By Anna Pulley
By Erin Sherbert
By Chris Roberts
By Erin Sherbert
By Rachel Swan
By Joe Eskenazi
By Erin Sherbert
By Erin Sherbert
If elephants smoked, Smokey would be passing out cigars.
The Oakland Zoo's 24-year-old bull elephant recently became the talk of the zoological grapevine when he sired Kijana, one of the very few African elephants born in captivity in North America and the first in a dozen years. Although it's hard to tell what the birth meant to the first-time father, it has clearly benefited the birthplace itself.
Since Kijana's unexpected arrival last November, the once-destitute Oakland Zoo has enjoyed a flood of attention, from other zoological institutions and from the national media. Rejected by his mother, he's the first African calf to be raised from birth by human handlers. Now, with the newborn finally settling into a stable routine, the zoo is turning its attention to papa Smokey's future as a stud.
"We now know we have a bull that has proven, viable semen," says the zoo's director, Dr. Joel Parrott.
Parrott says Smokey will continue to breed with Lisa and Donna, the two females with whom he shares his simulated habitat. Three weeks after Lisa gave birth to the 190-pound Kijana -- "little boy" in Swahili -- Donna also gave birth, but her calf had to be euthanized due to irreparable hip damage. "Since he was going to be 14,000 pounds someday," Parrott says, "the prognosis was very poor."
Given the African elephant's gestation period of 22 months, Parrott is assuming both females will give birth again in about two years. "The clock has started," he says. This time, the zoo's curators intend to "push very hard to have both cows raise their own young." The zoo is already preparing by doubling the size of its elephant habitat.
A little over a decade after being condemned as one of the 10 worst zoos in the country, the revitalized Oakland Zoo has become a front-runner in progressive animal husbandry. The zoo subscribes to a method of elephant management known as "protected contact," in which interaction with the animals is minimized; Parrott, a veterinarian who has been the zoo's director since 1985, says with a little exasperation that the relatively new practice has been slow to catch on.
More standard and widespread is the ancient Asian practice of dominating elephants through hands-on training, known as "free" contact. "The better trained they are," says David Blasko, elephant manager at Vallejo's Marine World, "means we can give them more stimulus. ... We try to teach them things, like you would a child, to enhance their life."
Advocates argue that the major advantage of free contact is improved health care: Handlers can command the animal to submit to routine procedures, as opposed to simply asking it to raise a leg or kneel down. "There are going to be times when the animal is not motivated by food," Blasko says.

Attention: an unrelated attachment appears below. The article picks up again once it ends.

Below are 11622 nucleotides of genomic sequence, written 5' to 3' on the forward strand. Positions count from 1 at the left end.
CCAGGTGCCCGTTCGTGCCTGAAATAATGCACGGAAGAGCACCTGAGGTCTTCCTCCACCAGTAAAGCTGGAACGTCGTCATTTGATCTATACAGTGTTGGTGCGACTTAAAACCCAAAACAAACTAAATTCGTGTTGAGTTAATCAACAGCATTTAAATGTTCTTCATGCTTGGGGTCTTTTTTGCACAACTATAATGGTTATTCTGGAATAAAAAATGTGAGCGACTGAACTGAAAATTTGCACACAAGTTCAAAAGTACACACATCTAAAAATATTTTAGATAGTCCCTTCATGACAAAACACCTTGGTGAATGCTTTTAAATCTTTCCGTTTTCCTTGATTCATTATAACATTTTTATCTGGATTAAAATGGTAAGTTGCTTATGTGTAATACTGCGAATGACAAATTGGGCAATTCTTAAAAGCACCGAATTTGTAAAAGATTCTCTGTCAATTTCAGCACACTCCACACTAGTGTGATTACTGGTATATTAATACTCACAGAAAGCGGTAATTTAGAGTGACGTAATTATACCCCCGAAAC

"If there was a serious medical condition," Parrott acknowledges, "it's very possible we couldn't do anything about it." On the other hand, the director says, "there is the question about the good of the elephant when he's not in trouble. And most of the time, he's not in trouble."
"The gist of free contact is that if you go in [an enclosed area] with an elephant, you have to be dominant or you're going to get killed," Parrott explains. In order for trainers to establish dominance, adds the doctor, the prodding and poking of free contact can be "pretty brutal stuff."
It was under the free contact system that a hormonally enraged Smokey fatally broke the neck of an Oakland Zoo trainer in 1991. Months after the fatality, Oakland followed a handful of other zoos, instituting the protected contact system and building a so-called restraint chute, an enclosed pen that provides more safety to handlers during health care.
The soft-spoken, businesslike Parrott makes no apologies for Smokey's violent past. "There are no bad elephants," he says. "In Africa, they are the dominant animal."
To Parrott, positive reinforcement is far more compassionate than the enforced training of free contact. He points to the conditioning of marine mammals: Dolphins, he says, can be taught to voluntarily "beach themselves ... so they can urinate in a cup and give a urine sample." Given a little incentive, the highly intelligent elephant, he says, should be similarly easy to train.
To Parrott, the practice of protected contact is unassailable. "But for some reason, you'd think this was the most controversial thing."
What may provide still more controversy are the zoo's tentative plans to breed Smokey with females from other zoos. One option would be to host visiting African elephant cows, with whom Smokey would be familiarized over the course of several weeks.
"You can't disrupt his social life too quickly," Parrott explains. "It's a major undertaking. That's where free contact can be much faster, because they can command an elephant to accept another elephant." Without a monitor, there can be no guarantee that Smokey would not harm the visitor: "The minute you drop that gate, you can't do anything about it."
Another option would be to collect Smokey's semen and prepare it for artificial insemination -- a solution that had been suggested even before the powerful bull became a father.